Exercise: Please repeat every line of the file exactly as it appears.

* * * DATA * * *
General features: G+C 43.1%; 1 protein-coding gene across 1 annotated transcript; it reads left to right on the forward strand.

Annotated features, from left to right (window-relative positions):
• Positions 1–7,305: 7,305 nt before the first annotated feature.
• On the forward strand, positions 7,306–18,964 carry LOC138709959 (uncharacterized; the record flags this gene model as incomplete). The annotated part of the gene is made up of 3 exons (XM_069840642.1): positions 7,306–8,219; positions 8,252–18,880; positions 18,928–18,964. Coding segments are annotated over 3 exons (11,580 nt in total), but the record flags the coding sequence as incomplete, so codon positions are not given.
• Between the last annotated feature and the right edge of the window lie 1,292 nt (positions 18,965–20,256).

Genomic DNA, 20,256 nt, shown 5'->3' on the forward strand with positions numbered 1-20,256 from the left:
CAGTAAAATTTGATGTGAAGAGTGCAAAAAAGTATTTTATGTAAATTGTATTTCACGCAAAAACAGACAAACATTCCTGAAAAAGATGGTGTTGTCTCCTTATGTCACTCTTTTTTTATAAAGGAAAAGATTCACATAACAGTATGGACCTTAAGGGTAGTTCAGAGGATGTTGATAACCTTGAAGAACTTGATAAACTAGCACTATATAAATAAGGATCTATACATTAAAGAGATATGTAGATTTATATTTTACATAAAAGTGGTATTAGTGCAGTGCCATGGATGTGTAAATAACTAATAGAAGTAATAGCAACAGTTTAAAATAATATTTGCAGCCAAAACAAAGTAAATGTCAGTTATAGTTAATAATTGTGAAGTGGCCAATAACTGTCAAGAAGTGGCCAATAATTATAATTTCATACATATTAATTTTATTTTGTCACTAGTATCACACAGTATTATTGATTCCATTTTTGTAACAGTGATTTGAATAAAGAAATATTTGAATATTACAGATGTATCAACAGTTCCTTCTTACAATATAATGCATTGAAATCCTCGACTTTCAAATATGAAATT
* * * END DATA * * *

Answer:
General features: G+C 43.1%; 1 protein-coding gene across 1 annotated transcript; it reads left to right on the forward strand.

Annotated features, from left to right (window-relative positions):
• Positions 1–7,305: 7,305 nt before the first annotated feature.
• On the forward strand, positions 7,306–18,964 carry LOC138709959 (uncharacterized; the record flags this gene model as incomplete). The annotated part of the gene is made up of 3 exons (XM_069840642.1): positions 7,306–8,219; positions 8,252–18,880; positions 18,928–18,964. Coding segments are annotated over 3 exons (11,580 nt in total), but the record flags the coding sequence as incomplete, so codon positions are not given.
• Between the last annotated feature and the right edge of the window lie 1,292 nt (positions 18,965–20,256).

Genomic DNA, 20,256 nt, shown 5'->3' on the forward strand with positions numbered 1-20,256 from the left:
CAGTAAAATTTGATGTGAAGAGTGCAAAAAAGTATTTTATGTAAATTGTATTTCACGCAAAAACAGACAAACATTCCTGAAAAAGATGGTGTTGTCTCCTTATGTCACTCTTTTTTTATAAAGGAAAAGATTCACATAACAGTATGGACCTTAAGGGTAGTTCAGAGGATGTTGATAACCTTGAAGAACTTGATAAACTAGCACTATATAAATAAGGATCTATACATTAAAGAGATATGTAGATTTATATTTTACATAAAAGTGGTATTAGTGCAGTGCCATGGATGTGTAAATAACTAATAGAAGTAATAGCAACAGTTTAAAATAATATTTGCAGCCAAAACAAAGTAAATGTCAGTTATAGTTAATAATTGTGAAGTGGCCAATAACTGTCAAGAAGTGGCCAATAATTATAATTTCATACATATTAATTTTATTTTGTCACTAGTATCACACAGTATTATTGATTCCATTTTTGTAACAGTGATTTGAATAAAGAAATATTTGAATATTACAGATGTATCAACAGTTCCTTCTTACAATATAATGCATTGAAATCCTCGACTTTCAAATATGAAATT